Date: 26-28 November 2008
Tel: +86 20 8339 1768
INMEX China has established itself as an important platform for the maritime industry. Ship building, ship repairs, marine services and engineering, offshore engineering, ports and port development are featured at this leading business event. More than 600 companies and 10,000 visitors from more than 20 countries are expected to attend INMEX 2008.
For more information, see website.
China has benefited from a significant current account surplus, yet exports contributed over 35% of China's GDP in 2007, which underlines why the Chinese economy is so vulnerable to a decline in exports. The recent declines in export orders has hurt Chinese manufacturers, and with the PPI on the rise, the financial crisis and the reduced purchasing power of foreign buyers have contributed to a rather complicated situation for China sourcing.
Yet the gloomy current outlook may only be temporary. The spate of tax rebates is an indication of the Chinese government's resolve to prop up the domestic manufacturing industry so it can withstand the drop in exports. And due to deepening impact of the financial crisis, more duty rate adjustments may well be in the offing. This is good news for those who purchase from China: A few months down the line there could be cheaper Chinese products on offer.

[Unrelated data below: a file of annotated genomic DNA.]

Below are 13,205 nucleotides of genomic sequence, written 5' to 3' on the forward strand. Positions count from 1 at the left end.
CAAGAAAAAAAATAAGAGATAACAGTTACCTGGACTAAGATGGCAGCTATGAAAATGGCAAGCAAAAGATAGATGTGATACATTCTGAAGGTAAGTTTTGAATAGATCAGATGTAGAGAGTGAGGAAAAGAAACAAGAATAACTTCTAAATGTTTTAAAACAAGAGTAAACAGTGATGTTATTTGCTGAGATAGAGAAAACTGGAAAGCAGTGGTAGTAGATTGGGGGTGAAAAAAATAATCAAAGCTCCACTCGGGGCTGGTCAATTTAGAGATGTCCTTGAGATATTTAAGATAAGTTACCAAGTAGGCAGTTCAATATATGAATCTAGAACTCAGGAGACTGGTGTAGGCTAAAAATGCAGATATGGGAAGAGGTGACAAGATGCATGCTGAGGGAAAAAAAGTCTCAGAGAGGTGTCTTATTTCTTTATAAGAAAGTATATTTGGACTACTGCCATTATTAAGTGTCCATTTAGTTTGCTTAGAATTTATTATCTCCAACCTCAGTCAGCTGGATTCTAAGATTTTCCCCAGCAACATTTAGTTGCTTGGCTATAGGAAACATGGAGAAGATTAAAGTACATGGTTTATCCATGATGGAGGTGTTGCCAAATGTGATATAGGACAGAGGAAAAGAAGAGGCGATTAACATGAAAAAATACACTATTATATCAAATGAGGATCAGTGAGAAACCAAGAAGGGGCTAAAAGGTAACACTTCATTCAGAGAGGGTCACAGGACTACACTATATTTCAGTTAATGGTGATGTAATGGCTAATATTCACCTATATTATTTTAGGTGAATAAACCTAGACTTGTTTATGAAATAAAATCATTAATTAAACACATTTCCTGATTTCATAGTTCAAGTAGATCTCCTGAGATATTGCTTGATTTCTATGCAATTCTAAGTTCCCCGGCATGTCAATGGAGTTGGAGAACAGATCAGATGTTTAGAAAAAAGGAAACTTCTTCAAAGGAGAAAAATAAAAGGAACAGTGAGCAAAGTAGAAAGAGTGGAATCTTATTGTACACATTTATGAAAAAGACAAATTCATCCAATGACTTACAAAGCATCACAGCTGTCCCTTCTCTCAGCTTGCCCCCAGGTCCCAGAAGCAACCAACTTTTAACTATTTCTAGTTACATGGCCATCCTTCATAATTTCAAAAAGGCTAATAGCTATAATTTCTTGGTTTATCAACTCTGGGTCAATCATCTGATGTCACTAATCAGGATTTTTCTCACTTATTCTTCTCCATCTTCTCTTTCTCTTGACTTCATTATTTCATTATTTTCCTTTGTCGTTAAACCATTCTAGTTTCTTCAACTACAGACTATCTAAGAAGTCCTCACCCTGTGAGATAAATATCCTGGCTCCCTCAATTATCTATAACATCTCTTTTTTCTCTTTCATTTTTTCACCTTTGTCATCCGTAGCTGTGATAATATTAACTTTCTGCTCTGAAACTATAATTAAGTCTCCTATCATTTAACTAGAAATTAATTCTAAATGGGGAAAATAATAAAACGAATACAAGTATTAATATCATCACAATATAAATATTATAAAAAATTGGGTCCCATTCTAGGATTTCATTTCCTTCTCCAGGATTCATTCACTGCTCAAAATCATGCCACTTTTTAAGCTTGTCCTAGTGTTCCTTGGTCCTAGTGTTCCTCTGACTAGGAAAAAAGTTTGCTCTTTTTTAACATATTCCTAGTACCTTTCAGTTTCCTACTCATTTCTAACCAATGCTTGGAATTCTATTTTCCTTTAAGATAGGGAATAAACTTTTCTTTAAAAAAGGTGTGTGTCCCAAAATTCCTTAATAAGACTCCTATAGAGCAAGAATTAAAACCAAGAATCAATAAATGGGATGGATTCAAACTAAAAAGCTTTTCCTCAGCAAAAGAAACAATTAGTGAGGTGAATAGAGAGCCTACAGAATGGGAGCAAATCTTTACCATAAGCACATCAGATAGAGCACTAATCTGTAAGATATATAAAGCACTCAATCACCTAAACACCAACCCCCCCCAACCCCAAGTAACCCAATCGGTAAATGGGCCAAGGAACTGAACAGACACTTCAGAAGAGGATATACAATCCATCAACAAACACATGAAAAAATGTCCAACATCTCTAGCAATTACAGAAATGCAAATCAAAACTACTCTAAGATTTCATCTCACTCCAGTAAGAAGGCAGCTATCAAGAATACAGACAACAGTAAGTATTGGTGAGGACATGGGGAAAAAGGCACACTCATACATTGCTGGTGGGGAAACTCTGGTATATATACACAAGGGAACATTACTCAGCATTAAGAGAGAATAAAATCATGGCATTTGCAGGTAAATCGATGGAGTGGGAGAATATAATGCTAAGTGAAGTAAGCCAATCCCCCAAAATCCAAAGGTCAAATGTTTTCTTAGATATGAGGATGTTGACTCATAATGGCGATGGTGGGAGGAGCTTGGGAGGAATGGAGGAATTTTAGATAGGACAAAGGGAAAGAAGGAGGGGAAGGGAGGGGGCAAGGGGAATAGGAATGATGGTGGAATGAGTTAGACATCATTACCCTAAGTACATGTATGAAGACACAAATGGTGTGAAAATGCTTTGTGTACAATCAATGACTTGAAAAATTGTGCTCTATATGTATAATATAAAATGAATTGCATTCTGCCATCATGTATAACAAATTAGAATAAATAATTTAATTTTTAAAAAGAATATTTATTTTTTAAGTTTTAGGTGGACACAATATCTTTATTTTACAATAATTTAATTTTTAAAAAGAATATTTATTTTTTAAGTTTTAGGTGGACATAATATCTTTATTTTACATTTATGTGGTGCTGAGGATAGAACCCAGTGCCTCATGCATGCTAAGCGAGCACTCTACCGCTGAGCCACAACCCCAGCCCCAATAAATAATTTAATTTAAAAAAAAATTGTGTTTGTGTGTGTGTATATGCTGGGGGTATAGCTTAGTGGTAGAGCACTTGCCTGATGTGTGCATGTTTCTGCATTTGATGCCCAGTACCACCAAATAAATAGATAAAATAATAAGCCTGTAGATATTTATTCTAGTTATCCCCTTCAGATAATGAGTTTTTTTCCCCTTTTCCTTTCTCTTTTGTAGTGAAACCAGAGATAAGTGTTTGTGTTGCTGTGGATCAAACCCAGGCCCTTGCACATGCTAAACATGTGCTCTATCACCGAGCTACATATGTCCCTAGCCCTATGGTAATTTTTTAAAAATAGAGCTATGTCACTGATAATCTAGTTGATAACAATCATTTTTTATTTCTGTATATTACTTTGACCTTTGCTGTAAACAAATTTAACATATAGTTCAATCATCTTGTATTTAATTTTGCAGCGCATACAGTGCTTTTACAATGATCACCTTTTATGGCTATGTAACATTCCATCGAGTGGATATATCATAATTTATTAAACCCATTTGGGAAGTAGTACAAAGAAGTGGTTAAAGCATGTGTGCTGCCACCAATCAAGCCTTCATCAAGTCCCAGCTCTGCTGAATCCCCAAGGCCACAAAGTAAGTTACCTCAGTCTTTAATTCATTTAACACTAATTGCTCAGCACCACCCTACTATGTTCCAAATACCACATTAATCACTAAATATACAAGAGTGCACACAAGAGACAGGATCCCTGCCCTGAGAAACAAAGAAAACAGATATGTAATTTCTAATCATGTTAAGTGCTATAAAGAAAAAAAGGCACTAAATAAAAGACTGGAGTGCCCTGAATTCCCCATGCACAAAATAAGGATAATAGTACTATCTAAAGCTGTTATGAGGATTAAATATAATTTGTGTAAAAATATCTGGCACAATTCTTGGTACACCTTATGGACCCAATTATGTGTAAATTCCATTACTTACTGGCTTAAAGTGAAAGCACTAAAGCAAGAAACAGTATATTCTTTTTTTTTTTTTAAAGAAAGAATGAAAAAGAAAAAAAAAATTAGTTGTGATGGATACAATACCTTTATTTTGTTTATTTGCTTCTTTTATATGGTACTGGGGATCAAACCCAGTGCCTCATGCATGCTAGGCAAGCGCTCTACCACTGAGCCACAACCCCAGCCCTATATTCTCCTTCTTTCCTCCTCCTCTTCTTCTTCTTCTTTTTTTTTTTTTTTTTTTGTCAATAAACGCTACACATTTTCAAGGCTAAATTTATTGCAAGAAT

Date: 19-25 November 2008
Venue: Guangzhou Pazhou Convention and Exhibition Center
Organizer: China Foreign Trade Guangzhou Exhibition Company
Tel: +86 20 8666 9073
With total exhibition area of 125,000㎡, Auto Guangzhou 2008 will for the first time use all thirteen exhibition halls of Area A of the Pazhou complex. 85,000㎡ will be allotted for the passenger car zone, and this year's exhibition will feature more brands with new vehicles and technology. In addition, this year's exhibition will also feature a Japanese auto parts purchasing zone. About 400 manfacturing companies and 40,000 trade buyers are expected at this year's event.
For more information, see website.
Dates: 12-14 November 2008
Venue: China International Exhibition Center, Beijing
Organizer: China Electricity Council
Tel: +86 10 6440 3971
The twin expo features a spectrum of equipment and technology on power generation, power T&D, automation equipment, environmental power, control & testing and electrical products by renowned local and international brands.
For more information, see website.
- Buyers can find many suppliers and most of them are good. This will be the case for some commodities which Chinese suppliers have developed mature experience of manufacturing and international trade, like toys, bicycles, T-shirts, etc. Buyers can make good judgments about the quality of the supplier from the suppliers' English introduction and by chatting with them online.